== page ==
Crossfit and Functional Fitness – time to take a stance and explain why.

First off every person reading this post needs to know who the author is. I did not get any health or fitness degrees from a university.  In fact, I had been researching, practicing, and training others in Functional Fitness long before I defined it or so much as even got a certification.  Therefore, if you want to attack any of my following comments by saying I am not “an expert,” feel free. I won’t argue.

Secondly, I refuse (at this point) to engage in any name calling or participate in one-sided rants for or against Crossfit. I have many friends and even family who are Crossfit instructors and they are top notch!

Thirdly, I will do my best to keep it short and too the point – yes I’ve failed at this over and over.

The reason for this post is my attempt to generate a more reasonable discussion concerning a recent outbreak of vicious, pointed, one-sided, and closed-minded attacks from both the Crossfit and anti-Crossfit camps. I have never enjoyed debating in this way.  To be honest with you, I get more upset at the people I “agree with” when they attack the other view points because I fear I’ll get lumped in with these idiots as a “self-righteous, closed-minded, my way or the highway kind of guy.” I already have had this problem with my past debates against muscle-isolating fitness programs, where I had been preachy and less than open-minded.

Time to get on point!

A Crossfit proponent made the mistake of posting his views in….well let’s say he posted his views in an incredibly easily-attackable way. One quote was that fitness is like a coin (one side is benefits/fitness while the other side is risk).  Risk is necessary? Ooops.
The attacks were plentiful! Some were all “high and mighty,” while others more sound and logical coming from actual trained fitness professionals. However, most of them were either condescending, assaulting, or down right vicious.  Crossfit is evil? Ooops.
I feel these “spirited debates” are too loaded when they don’t have to be. Below I will simply go over what I see (as a Functional Fitness proponent) as my pros and cons with Crossfit. The reason this is important is that I have always considered Crossfit not only under the umbrella of Functional Fitness, but as one of the original creators of Functional Fitness programming. Nobody can argue against Crossfit doing a great job of bringing Functional Fitness ideas successfully to the masses, so they deserve a break to some degree.
Crossfit provides free resources on the web. Other than the awesome Kemme Fitness program, good luck finding such vast resources without paying for it. Crossfit has a wide variety of programming to a degree with things like Crossfit Endurance, scaled down workouts, etc.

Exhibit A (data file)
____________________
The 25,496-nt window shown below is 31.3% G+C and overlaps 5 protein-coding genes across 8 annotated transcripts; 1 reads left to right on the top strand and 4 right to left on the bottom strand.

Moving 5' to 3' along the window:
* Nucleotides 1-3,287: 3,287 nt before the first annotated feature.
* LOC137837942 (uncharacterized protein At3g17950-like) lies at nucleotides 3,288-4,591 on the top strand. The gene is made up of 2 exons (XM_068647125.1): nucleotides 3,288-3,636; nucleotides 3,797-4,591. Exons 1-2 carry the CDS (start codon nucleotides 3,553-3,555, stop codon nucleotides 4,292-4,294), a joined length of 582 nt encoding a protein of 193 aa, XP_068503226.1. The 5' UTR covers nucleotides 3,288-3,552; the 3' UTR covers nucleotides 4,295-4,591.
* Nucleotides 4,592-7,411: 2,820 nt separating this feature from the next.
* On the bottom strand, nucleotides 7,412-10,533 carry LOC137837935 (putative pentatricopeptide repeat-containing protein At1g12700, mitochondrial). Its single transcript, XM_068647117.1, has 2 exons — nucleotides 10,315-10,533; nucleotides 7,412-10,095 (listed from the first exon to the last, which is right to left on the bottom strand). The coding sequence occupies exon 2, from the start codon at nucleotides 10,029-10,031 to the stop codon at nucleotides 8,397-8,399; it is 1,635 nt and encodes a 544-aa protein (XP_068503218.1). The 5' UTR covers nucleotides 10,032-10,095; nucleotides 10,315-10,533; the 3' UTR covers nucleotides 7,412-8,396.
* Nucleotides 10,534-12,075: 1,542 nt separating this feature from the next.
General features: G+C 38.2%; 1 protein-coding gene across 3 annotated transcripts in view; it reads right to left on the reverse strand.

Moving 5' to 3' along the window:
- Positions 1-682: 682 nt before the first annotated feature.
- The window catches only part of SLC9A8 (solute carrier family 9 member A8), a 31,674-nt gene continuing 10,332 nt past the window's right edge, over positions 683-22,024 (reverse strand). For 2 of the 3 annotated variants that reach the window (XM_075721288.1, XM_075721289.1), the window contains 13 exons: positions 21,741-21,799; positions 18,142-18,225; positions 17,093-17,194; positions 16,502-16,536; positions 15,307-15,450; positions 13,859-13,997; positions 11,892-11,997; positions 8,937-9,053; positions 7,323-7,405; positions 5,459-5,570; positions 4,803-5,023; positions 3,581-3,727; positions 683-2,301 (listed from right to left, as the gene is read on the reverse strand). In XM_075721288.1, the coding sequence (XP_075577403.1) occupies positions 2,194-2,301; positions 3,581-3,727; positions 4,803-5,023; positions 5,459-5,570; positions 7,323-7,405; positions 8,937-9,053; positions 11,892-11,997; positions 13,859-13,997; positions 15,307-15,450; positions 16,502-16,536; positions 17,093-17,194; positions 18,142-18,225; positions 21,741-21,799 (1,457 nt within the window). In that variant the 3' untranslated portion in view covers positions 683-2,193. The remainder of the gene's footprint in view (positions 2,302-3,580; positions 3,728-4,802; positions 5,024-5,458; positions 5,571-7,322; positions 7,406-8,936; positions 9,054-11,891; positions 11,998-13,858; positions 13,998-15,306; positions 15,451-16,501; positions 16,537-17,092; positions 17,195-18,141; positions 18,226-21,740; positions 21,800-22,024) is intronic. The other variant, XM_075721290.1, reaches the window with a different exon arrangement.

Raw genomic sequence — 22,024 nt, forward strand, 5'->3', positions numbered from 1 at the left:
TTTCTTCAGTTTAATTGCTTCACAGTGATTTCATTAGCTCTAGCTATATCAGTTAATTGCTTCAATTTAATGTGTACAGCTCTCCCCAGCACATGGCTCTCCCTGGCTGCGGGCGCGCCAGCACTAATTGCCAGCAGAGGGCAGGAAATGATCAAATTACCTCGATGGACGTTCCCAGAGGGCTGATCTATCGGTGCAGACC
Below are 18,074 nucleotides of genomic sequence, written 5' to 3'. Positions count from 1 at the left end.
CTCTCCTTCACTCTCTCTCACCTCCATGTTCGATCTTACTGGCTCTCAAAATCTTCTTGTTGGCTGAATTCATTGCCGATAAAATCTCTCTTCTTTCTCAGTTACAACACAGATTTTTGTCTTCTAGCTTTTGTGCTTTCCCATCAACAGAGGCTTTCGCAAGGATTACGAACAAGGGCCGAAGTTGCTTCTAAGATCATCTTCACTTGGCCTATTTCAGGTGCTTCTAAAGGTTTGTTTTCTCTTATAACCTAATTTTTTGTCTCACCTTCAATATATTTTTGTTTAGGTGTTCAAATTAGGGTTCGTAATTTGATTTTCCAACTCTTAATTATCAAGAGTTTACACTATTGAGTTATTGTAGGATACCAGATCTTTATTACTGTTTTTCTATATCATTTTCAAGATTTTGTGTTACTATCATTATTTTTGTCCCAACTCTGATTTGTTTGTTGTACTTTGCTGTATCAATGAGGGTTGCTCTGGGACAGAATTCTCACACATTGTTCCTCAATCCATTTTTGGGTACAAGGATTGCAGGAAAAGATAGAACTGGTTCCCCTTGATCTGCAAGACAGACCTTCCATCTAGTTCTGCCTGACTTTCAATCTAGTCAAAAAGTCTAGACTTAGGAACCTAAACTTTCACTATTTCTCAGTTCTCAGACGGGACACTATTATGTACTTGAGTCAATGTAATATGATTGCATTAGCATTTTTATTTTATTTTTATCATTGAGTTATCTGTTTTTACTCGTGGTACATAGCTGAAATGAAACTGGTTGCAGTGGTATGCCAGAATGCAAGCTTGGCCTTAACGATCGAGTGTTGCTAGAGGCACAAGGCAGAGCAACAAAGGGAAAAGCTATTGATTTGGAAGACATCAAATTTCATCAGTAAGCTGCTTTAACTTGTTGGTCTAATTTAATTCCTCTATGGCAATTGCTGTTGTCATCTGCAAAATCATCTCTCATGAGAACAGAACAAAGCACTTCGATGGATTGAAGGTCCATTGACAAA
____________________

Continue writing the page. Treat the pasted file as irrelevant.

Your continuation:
The real good stuff comes when you join a Crossfit gym. Their instructors can be highly trained (although they don’t have to be), but you get a lot of benefits from the gym. If you have intelligent instructors who can monitor your form, you will have access to great Functional Fitness exercises and workouts. Not to mention, the exciting, competitive environment is highly motivational. You can call yourself “an elite athlete,” and have some pride in that. The atmosphere might be competitive, but the comradeship is extreme and that keeps folks coming back and having a good time. Don’t underestimate how important this is. Think about how many people who begin a program just to quit it shortly after because it is not fun and/or nobody keeps them accountable. Just saying.
The best quote I have heard to describe the fitness industry’s concerns with Crossfit is this (paraphrased):  Crossfit has all the right ingredients for Functional Fitness, but the recipe they use is off.
What this means, is the theories behind the formatting and the types of exercises are great. They work movements, not muscles. They focus on the core. They utilize HIIT (High Intensity Interval Training). They do more than build strength or endurance – they target power, stamina, balance, coordination, flexibility, strength, endurance, agility, etc. Sound familiar? Yep, this meets my 4 dimensions of Functional Fitness! However, using Olympic lifts to achieve all of this is arguably dangerous. Doing Deadlifts and Snatches for time?  I can not agree to that and I am not alone. This point alone is the heart of the anti-Crossfit programming. This is the space where injuries occur and health professionals cringe.
There are only two other “cons” I consider, but these are minor and are just my personal issues. One is the lack of variety. Crossfit has tons of workouts, but many workouts have little variety within them, and the exercises used in the overall program is limited in comparison to what I like.